I have to agree with this article. I have found in my many years of working with Dementia/Alzheimer that communication is a key factor in the quality of life for the patient. I have dealt many times with families who were unable (for whatever the case may have been) to be there for their parent. Sometimes it was distance, work schedule or the understandable inability to deal with what these horrible diseases were doing to their parents. One thing that always frustrated me was as a Med Aide the lack of knowlege, not of the medications or those things but of family and personal history. I worked nights and often didn’t get to interact with family members, but when I did I would always try to delve into how their parent had been before the illness, what did they like, not like, what scared them frustrated them, caused them to become angry, what kind of traumas had they been through in their lives. Sometimes the kids know what their parents childhoods had been like. These little tidbits which may seem personal or like useless information can be invaluable to a nurse or caregiver in a nursing home or assisted living environment. We had one lady where I worked near the end of life would hit us scream bite and fight everything we tried to do. I speaking with her son one night as he sat vigil by her bedside we found out she had been in a concentration camp. She was in her mind back there and believed we were Nazis and wanted to hurt her. Armed with this knowledge we were able to find a safe comforting way to take care of her for the last weeks of her life. Thank you to all the family members that give us the tool of personal information about their parents, realizing that the patient can’t always tell us what they want or need but good background information can often help us fill in some of the missing pieces for them.

  2. Jynx Stehle says:

    As a 24/7 Caregiver for my husband, I love that you totally understand your mother’s needs and are able to communicate with her. My husband is in the advanced stages of Alzheimer’s at 69 years old. He has other health issues and in and out of hospitals and rehabs for other surgeries. I have chosen to keep him home because even without language, I totally understand his needs. He is so easy to care for even though it is full time. He is happy and secure because he knows that I understand his every need. If he were alone in a facility, he would not be able to talk or buzz for help. He would not receive the one and one that he needs and I am grateful that I can care for him at home for now. Thank you for sharing your story and being your mother’s advocate.

  3. Brenda says:

    I have been a med aide for many years and work 2nd shift. I always believed that you need to get to know the family in order to get to know the resident. It is amazing how much nicer the residents are when you know their likes and dislikes. I just learned that the reason one residents always goes into the dining room at 3pm and 7pm is because she wants some blueberries with cheerios! We would send her back to her room because it wasnt time to eat and would get her so upset the rest of the day. If you are an aide, please look to the families if the resident is acting out. There is a reason for it!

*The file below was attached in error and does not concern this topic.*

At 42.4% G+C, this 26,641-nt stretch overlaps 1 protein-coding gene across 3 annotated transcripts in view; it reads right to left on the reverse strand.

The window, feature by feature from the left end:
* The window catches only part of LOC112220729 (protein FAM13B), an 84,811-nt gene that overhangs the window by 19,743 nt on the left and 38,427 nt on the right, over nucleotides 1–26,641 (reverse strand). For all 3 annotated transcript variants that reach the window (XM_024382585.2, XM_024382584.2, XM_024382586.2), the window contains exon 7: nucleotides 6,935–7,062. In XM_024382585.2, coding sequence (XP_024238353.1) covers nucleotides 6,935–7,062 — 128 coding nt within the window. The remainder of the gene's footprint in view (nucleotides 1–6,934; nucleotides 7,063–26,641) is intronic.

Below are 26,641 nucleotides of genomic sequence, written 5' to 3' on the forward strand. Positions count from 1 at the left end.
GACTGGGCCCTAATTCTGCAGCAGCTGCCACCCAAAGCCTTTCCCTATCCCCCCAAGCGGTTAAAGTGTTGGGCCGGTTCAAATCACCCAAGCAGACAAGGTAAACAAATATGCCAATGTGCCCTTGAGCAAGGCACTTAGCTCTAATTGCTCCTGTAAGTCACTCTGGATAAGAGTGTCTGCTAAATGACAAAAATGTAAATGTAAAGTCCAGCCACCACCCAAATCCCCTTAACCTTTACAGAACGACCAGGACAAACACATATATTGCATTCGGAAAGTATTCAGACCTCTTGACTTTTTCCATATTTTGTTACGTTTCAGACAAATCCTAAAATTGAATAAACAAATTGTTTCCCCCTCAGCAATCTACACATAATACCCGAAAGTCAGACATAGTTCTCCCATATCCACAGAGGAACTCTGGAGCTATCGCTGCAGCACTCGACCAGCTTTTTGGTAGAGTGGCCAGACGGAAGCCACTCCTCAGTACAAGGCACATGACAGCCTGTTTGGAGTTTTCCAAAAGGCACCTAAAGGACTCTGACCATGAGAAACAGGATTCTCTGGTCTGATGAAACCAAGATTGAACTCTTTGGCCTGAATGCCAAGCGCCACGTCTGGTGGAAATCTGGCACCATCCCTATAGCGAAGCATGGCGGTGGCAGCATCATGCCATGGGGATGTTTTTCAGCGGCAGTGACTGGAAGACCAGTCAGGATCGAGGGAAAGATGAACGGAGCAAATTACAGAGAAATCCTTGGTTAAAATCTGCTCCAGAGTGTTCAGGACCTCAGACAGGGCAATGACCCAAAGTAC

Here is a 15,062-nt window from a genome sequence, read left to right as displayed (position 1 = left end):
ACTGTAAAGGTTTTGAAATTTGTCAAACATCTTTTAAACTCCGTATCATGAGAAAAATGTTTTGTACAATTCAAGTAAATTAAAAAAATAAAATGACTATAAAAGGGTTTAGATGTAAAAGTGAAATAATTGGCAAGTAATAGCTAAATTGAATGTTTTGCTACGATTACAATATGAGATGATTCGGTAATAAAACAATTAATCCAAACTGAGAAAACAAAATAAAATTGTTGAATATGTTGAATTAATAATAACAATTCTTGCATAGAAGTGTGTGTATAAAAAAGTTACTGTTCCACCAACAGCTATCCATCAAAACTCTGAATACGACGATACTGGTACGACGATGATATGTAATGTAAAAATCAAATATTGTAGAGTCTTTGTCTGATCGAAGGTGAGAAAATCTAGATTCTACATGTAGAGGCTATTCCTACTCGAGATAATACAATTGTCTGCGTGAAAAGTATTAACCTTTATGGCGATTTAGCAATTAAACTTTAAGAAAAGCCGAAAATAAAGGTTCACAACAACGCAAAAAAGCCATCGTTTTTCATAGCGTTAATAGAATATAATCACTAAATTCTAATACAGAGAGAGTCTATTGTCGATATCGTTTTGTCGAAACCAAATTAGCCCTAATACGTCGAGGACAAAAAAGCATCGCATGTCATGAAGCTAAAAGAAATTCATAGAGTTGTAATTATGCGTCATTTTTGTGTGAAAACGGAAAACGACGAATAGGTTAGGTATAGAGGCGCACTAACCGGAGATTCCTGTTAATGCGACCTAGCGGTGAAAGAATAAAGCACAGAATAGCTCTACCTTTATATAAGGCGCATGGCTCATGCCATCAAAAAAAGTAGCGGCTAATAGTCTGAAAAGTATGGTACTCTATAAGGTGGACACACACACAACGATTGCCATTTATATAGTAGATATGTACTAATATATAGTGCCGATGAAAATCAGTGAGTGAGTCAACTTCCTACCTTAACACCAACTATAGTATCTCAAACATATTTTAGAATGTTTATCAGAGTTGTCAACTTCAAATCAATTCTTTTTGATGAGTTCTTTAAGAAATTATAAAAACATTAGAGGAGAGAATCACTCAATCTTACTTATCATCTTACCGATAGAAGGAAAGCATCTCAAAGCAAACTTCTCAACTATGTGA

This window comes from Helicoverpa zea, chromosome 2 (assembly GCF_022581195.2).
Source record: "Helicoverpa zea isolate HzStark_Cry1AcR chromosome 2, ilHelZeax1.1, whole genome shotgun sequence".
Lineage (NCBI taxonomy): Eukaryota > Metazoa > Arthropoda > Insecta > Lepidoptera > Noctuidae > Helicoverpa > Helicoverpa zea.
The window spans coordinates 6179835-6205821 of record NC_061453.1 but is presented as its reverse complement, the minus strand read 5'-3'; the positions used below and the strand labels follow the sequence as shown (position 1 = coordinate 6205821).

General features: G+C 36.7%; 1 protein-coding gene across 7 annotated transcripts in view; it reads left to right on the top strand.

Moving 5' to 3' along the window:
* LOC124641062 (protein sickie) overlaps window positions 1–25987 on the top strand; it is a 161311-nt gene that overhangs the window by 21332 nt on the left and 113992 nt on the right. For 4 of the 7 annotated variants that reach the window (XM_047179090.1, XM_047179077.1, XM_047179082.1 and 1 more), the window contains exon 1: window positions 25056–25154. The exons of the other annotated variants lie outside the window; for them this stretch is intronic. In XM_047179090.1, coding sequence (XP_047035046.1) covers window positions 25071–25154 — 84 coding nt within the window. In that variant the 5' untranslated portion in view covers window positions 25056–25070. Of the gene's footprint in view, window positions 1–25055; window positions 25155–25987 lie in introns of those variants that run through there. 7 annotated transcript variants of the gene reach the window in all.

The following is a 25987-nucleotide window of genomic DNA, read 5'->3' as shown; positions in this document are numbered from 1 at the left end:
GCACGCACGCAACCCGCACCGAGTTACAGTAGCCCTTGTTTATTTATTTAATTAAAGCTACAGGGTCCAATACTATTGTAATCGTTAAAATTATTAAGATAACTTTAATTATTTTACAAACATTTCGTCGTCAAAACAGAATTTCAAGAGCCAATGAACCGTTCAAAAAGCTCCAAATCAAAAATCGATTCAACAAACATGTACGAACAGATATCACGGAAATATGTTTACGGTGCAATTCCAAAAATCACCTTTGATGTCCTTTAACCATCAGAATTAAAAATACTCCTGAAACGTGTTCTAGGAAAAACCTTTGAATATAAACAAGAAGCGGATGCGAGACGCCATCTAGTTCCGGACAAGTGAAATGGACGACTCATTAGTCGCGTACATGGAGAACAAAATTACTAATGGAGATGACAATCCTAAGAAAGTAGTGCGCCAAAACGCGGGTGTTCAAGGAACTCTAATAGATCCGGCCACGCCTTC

4. Ken ORourke says:

    I lost mom two months ago, she was 96. Im very glad I was able and available to keep her in her home the whole time. She was happy at home. Found some great recipes on YouTube and she loved what I fixed for her. She had gradually regressed with osteoarthritis and dementia to a state of immobility since Dec 2011. She could only sit in wheelchair or lay in bed. Prior to that for nearly a yr and a half, she would get up from bed and walk with her walker, only to fall down. That was a scary time, its amazing she didnt break something. I just lifted her up myself into the bed or the wheelchair, or the potty-chair, and kept taking her to her hairdresser bi-weekly. I tried getting her into a phys therapy program in Jan 2012, but they said she would be to difficult to work with since she had no quality of life and was totally dependent, and medicare would need to see improvement, which wouldnt happen, and I knew that. …. After six or seven mnths going completely immobile, I noticed her muscles atrophying and skin rashes developing. Doctor and dermatologist tried some creams and lotions, but to no avail. The pharmacist recommended sween cream and powder, that was the best. In January this year I tried an in home physical therapy program. The therapist really tried for a few weeks, but he too finally wrote her off. It was futile, but mom was trying….. May of this year, she started struggling to eat, and I was lucky to get something in her, she lost use of left arm, and later in June, the right arm. She started developing pressure ulcers and I was very busy tending to them. By June, she was struggling to hold her head up, and I couldnt get rid of the pressure ulcers and by July they were developing on her at a maddening pace. She couldnt swallow, inspite of trying to eat. Her knees permanently locked and finally her neck did too. She was shrivelled into a fetal position. On her living will, she stated no artificial food or life preserving system at all. I got Hospice in here, and I had a lot of opportunities to talk with her, and tell her how she outlived everything, even her own body, and that she had gone beyond the call of duty out of her love for me. …. I often find myself looking back wondering what I missed, what should I have done that I didnt do. She was still fighting til the end and I always kept helping her to fight. I was the last one to give up on her and had to talk her into just letting go. Moments before she passed I told her Im going to put some coffee on and if she would like a cup before she went, cream and sugar. She cracked a smile on her fixated facial expresion and squinted her eyes. I always made her laugh. I feel guilty about those pressure ulcers, and I think back to the latter part of summer of 2012 when she started te itching and rashes, and wonder if that might not have been the initial signs of her skin breaking down????. …. But I keep coming to the same conclusion… What had been going on with her with the osteo had been going on for many years and the dementia became real obvious four years ago. I dont think there’s anything more I could have done, or anyone could have done…and she was 96.

  5. Ken ORourke says:

    Mom would have prolonged periods of time without a BM too. But I always had some grapes, oranges and grapefruit for her. Then I’d try and time her next BM and leave her sitting on the potty chair for about a half hour. Sometimes it happened, and then sometimes it happened in her bed. Then I had a lot of work to do.

  6. I work full time in a psychiatric hosp. in the summers i spend a lot of shifts on the senior care unit. Patients have rights, and needs. staff needs to be flexible, and do the right things for the patients.